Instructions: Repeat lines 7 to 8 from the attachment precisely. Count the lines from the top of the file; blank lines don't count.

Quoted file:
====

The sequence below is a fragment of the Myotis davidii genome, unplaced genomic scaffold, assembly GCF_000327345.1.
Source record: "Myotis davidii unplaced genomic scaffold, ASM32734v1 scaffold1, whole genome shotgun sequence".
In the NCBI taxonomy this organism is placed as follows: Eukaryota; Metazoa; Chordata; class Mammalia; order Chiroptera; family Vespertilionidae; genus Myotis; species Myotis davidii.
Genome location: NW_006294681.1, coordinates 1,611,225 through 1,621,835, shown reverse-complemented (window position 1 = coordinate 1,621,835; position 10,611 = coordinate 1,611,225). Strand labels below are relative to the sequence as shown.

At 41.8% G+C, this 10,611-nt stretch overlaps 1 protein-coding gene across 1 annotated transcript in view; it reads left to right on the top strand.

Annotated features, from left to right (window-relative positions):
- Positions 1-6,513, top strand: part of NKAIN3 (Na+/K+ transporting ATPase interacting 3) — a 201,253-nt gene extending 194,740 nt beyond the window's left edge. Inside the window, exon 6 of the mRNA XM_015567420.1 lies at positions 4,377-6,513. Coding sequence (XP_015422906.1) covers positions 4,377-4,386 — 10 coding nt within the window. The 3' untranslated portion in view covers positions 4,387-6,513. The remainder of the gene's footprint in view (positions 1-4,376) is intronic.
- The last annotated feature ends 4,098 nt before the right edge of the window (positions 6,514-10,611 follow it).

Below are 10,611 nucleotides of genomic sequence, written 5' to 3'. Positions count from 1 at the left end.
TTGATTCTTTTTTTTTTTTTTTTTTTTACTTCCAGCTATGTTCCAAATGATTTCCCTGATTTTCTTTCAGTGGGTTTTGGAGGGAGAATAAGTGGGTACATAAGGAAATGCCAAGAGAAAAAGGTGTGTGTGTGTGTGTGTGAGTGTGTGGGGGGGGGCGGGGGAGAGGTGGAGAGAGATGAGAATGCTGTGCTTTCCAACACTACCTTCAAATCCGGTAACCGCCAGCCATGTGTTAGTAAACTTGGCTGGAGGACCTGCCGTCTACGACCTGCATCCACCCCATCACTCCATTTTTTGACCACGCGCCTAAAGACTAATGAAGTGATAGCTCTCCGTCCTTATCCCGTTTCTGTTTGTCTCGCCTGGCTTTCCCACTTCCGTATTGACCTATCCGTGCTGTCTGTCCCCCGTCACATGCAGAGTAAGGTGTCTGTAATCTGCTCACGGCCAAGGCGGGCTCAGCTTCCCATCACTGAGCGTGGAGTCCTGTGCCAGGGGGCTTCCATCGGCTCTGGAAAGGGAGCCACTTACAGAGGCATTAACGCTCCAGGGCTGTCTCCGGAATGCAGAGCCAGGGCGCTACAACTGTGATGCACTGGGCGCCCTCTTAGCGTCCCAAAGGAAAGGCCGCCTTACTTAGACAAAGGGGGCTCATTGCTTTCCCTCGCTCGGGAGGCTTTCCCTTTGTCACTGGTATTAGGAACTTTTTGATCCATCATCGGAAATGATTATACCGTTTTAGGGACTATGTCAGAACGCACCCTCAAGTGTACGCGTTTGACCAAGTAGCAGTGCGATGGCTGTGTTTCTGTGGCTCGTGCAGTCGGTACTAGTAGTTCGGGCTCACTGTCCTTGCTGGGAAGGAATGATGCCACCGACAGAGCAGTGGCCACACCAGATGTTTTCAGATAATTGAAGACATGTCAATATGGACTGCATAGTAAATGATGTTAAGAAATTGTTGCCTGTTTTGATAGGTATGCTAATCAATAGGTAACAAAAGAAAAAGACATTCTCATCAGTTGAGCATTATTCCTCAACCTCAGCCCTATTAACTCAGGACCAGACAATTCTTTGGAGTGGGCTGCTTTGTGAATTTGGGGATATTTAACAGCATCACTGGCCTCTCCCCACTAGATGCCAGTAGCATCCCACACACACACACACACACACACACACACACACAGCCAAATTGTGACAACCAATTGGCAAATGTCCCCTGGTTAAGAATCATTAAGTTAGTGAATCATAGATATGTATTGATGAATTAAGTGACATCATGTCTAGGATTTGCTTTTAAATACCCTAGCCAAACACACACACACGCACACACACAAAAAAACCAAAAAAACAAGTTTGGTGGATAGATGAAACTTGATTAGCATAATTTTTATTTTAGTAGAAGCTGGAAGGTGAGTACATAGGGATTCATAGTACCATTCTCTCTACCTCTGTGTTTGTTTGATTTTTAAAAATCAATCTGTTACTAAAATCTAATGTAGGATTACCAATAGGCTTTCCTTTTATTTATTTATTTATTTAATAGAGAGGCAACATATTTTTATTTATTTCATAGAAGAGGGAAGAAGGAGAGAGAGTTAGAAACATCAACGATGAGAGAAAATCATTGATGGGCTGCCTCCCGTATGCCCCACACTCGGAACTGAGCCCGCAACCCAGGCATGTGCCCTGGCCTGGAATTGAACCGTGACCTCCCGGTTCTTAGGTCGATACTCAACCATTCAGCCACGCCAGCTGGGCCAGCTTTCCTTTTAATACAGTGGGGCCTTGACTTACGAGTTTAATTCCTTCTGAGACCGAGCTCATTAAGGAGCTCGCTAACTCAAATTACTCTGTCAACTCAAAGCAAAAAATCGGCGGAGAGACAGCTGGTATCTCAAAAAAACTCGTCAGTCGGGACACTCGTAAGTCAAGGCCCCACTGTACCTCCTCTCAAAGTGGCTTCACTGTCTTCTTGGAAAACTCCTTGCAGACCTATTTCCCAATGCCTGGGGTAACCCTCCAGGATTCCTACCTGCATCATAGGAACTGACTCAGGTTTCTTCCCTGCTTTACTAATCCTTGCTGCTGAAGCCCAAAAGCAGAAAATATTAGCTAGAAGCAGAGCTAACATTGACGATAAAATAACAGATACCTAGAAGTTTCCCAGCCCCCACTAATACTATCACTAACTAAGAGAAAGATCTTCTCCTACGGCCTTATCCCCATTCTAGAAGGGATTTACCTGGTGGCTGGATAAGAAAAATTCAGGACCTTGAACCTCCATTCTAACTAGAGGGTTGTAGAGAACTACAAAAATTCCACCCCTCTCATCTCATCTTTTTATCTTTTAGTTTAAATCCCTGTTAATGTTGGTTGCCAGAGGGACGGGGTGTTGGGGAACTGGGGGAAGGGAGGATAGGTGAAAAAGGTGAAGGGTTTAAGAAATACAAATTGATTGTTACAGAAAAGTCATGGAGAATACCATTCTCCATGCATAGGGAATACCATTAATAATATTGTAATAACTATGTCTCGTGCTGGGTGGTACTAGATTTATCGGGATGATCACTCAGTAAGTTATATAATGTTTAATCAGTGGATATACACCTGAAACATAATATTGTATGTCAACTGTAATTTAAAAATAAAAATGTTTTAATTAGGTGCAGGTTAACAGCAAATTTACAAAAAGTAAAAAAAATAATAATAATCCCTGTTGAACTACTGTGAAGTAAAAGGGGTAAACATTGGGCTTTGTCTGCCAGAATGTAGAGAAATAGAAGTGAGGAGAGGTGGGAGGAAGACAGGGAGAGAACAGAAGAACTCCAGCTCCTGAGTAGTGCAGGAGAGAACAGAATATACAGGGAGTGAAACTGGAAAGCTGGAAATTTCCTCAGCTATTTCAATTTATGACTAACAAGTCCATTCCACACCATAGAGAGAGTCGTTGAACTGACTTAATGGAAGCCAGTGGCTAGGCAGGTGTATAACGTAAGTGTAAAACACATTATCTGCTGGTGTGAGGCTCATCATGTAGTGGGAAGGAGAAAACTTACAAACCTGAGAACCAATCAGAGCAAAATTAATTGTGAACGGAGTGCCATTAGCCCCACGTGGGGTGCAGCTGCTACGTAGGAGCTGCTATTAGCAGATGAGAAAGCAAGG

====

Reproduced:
- Positions 1-6,513, top strand: part of NKAIN3 (Na+/K+ transporting ATPase interacting 3) — a 201,253-nt gene extending 194,740 nt beyond the window's left edge. Inside the window, exon 6 of the mRNA XM_015567420.1 lies at positions 4,377-6,513. Coding sequence (XP_015422906.1) covers positions 4,377-4,386 — 10 coding nt within the window. The 3' untranslated portion in view covers positions 4,387-6,513. The remainder of the gene's footprint in view (positions 1-4,376) is intronic.
- The last annotated feature ends 4,098 nt before the right edge of the window (positions 6,514-10,611 follow it).